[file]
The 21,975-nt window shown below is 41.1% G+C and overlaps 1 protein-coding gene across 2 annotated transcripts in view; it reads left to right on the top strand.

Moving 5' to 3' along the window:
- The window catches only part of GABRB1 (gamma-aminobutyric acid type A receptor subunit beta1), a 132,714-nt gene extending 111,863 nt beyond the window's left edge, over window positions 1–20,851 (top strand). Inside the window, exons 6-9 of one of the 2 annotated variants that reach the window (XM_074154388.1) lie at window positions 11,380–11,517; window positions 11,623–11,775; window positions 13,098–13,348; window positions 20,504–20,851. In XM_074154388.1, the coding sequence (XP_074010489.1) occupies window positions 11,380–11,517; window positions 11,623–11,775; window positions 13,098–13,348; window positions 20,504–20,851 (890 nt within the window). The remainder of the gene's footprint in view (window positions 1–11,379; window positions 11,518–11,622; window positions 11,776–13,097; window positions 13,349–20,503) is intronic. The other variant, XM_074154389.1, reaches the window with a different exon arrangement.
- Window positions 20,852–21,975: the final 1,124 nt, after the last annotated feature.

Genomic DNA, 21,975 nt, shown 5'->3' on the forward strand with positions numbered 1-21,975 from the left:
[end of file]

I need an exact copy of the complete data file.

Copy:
The 21,975-nt window shown below is 41.1% G+C and overlaps 1 protein-coding gene across 2 annotated transcripts in view; it reads left to right on the top strand.

Moving 5' to 3' along the window:
- The window catches only part of GABRB1 (gamma-aminobutyric acid type A receptor subunit beta1), a 132,714-nt gene extending 111,863 nt beyond the window's left edge, over window positions 1–20,851 (top strand). Inside the window, exons 6-9 of one of the 2 annotated variants that reach the window (XM_074154388.1) lie at window positions 11,380–11,517; window positions 11,623–11,775; window positions 13,098–13,348; window positions 20,504–20,851. In XM_074154388.1, the coding sequence (XP_074010489.1) occupies window positions 11,380–11,517; window positions 11,623–11,775; window positions 13,098–13,348; window positions 20,504–20,851 (890 nt within the window). The remainder of the gene's footprint in view (window positions 1–11,379; window positions 11,518–11,622; window positions 11,776–13,097; window positions 13,349–20,503) is intronic. The other variant, XM_074154389.1, reaches the window with a different exon arrangement.
- Window positions 20,852–21,975: the final 1,124 nt, after the last annotated feature.

Genomic DNA, 21,975 nt, shown 5'->3' on the forward strand with positions numbered 1-21,975 from the left: